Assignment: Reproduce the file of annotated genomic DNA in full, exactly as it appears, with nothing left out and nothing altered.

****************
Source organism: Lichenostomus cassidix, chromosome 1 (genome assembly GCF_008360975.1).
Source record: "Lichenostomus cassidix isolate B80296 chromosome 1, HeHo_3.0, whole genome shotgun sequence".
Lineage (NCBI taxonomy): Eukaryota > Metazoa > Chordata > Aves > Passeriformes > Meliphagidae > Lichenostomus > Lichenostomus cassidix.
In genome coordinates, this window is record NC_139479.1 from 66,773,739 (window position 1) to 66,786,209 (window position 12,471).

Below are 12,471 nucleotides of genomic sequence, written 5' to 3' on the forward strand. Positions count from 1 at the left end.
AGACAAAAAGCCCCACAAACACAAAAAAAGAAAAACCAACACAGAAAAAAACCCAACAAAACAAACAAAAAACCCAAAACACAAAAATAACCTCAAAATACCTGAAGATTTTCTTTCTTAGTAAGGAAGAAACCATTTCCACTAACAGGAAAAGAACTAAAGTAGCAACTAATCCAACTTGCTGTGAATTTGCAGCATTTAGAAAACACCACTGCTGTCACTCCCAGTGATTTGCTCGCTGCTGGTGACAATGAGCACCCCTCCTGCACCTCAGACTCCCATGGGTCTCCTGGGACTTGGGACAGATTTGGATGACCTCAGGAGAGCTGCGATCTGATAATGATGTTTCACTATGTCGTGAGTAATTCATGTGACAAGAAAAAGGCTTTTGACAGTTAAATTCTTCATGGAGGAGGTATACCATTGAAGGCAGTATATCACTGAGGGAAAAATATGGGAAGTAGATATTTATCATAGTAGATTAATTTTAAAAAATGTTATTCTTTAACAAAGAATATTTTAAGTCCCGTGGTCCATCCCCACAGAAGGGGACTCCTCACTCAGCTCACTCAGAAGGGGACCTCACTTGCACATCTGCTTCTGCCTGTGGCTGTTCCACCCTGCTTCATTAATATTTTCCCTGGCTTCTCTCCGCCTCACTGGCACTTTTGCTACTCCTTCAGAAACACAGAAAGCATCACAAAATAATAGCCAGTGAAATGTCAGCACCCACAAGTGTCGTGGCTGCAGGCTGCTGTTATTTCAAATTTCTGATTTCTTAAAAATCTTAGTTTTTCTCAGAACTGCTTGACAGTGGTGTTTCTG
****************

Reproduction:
Source organism: Lichenostomus cassidix, chromosome 1 (genome assembly GCF_008360975.1).
Source record: "Lichenostomus cassidix isolate B80296 chromosome 1, HeHo_3.0, whole genome shotgun sequence".
Lineage (NCBI taxonomy): Eukaryota > Metazoa > Chordata > Aves > Passeriformes > Meliphagidae > Lichenostomus > Lichenostomus cassidix.
In genome coordinates, this window is record NC_139479.1 from 66,773,739 (window position 1) to 66,786,209 (window position 12,471).

Below are 12,471 nucleotides of genomic sequence, written 5' to 3' on the forward strand. Positions count from 1 at the left end.
AGACAAAAAGCCCCACAAACACAAAAAAAGAAAAACCAACACAGAAAAAAACCCAACAAAACAAACAAAAAACCCAAAACACAAAAATAACCTCAAAATACCTGAAGATTTTCTTTCTTAGTAAGGAAGAAACCATTTCCACTAACAGGAAAAGAACTAAAGTAGCAACTAATCCAACTTGCTGTGAATTTGCAGCATTTAGAAAACACCACTGCTGTCACTCCCAGTGATTTGCTCGCTGCTGGTGACAATGAGCACCCCTCCTGCACCTCAGACTCCCATGGGTCTCCTGGGACTTGGGACAGATTTGGATGACCTCAGGAGAGCTGCGATCTGATAATGATGTTTCACTATGTCGTGAGTAATTCATGTGACAAGAAAAAGGCTTTTGACAGTTAAATTCTTCATGGAGGAGGTATACCATTGAAGGCAGTATATCACTGAGGGAAAAATATGGGAAGTAGATATTTATCATAGTAGATTAATTTTAAAAAATGTTATTCTTTAACAAAGAATATTTTAAGTCCCGTGGTCCATCCCCACAGAAGGGGACTCCTCACTCAGCTCACTCAGAAGGGGACCTCACTTGCACATCTGCTTCTGCCTGTGGCTGTTCCACCCTGCTTCATTAATATTTTCCCTGGCTTCTCTCCGCCTCACTGGCACTTTTGCTACTCCTTCAGAAACACAGAAAGCATCACAAAATAATAGCCAGTGAAATGTCAGCACCCACAAGTGTCGTGGCTGCAGGCTGCTGTTATTTCAAATTTCTGATTTCTTAAAAATCTTAGTTTTTCTCAGAACTGCTTGACAGTGGTGTTTCTG